Whatever the reason, a week later, on a cold and windy Dec. 17 morning, she was back in court, dressed in the jail's orange-and-white striped jumpsuit, her shiny dark hair pulled back off her face.

But this time she kept her emotions in check, as attorney Joaquin Celera, a short balding man in a tweed jacket whom her family had presumably retained for her in the interim, wheeled his files around like a luggage-challenged flight steward on an intercontinental flight.

And, in an emotional sense at least, he was hauling some heavy baggage that morning, first by asking if Luna could get a pass to visit her disabled daughter over Christmas--a request prosecuting DA Steve Somers said was highly unlikely to be granted--and then by revealing that he was going against Luna's wish to plead guilty, claiming that, "not enough investigation has yet been done."

The news hit the Berridge family like a bombshell, with Kirkeby's eyes filling with tears, while Berridge's nephew, Patrick Hanegan, shook his head in angry disbelief.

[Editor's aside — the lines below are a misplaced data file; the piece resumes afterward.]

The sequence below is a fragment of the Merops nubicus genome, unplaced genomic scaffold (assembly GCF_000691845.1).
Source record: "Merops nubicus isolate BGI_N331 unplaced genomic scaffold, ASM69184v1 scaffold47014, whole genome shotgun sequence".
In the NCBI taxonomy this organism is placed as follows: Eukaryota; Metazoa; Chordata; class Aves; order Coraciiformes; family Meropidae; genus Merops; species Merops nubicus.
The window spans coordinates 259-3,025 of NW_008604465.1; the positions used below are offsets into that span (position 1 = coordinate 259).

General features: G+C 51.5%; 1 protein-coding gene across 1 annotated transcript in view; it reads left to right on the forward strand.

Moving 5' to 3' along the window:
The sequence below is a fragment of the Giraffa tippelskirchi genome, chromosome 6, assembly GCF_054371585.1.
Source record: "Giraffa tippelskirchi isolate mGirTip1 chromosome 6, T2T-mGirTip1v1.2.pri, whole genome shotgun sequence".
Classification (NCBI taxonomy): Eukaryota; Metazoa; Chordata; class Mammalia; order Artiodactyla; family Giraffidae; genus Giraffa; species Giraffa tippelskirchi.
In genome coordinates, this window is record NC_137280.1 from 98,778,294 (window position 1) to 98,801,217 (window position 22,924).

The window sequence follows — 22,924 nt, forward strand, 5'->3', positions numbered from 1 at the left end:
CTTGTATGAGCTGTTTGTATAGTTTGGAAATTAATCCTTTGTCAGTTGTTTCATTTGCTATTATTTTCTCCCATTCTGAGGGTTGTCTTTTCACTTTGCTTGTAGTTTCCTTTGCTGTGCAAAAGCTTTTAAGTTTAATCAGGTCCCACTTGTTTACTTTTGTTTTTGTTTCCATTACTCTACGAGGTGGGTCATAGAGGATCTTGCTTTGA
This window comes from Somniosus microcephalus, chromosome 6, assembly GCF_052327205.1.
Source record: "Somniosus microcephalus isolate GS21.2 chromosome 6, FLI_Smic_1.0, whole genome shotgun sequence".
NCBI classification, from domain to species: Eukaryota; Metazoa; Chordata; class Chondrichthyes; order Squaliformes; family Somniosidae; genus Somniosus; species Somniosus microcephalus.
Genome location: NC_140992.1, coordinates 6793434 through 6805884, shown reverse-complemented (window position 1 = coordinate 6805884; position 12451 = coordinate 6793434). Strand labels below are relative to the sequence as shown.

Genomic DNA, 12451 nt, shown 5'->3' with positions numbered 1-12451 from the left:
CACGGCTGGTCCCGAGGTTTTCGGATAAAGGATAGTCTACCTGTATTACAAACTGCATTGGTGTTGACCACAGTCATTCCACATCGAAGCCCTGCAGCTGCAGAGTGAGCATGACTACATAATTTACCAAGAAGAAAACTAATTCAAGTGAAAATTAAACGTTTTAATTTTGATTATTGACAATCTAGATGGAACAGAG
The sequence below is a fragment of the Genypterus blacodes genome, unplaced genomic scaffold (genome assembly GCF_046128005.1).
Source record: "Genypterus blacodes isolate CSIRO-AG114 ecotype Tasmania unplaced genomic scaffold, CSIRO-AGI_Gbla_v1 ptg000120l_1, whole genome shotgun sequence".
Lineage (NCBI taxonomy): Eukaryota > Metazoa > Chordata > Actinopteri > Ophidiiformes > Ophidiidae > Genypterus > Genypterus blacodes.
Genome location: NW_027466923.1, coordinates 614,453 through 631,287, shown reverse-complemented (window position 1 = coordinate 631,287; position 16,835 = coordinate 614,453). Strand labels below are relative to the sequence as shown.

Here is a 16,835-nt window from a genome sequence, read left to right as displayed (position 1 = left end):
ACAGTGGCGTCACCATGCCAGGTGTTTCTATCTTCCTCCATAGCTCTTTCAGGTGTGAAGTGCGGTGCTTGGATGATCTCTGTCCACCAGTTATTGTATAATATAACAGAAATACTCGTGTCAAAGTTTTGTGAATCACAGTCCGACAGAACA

"There have been no words of remorse," fumed Fanegan afterward. "If I was involved in an accident and killed someone, the first thing I'd do would be to contact family and apologize, write a note or something. And I bet if you asked all the people around here, they'd say they can't afford to get a license and insurance and a car, but now her family is probably paying thousands of dollars for a lawyer. So, it's not a question of money if people wanted it badly enough. And there are other problems. We asked the DA, 'How do you know Luna is her real name?' She has no form of real ID. She can't speak English. She has no photo ID. That's why the CHP took her straight to jail, because they were afraid she might flee the country."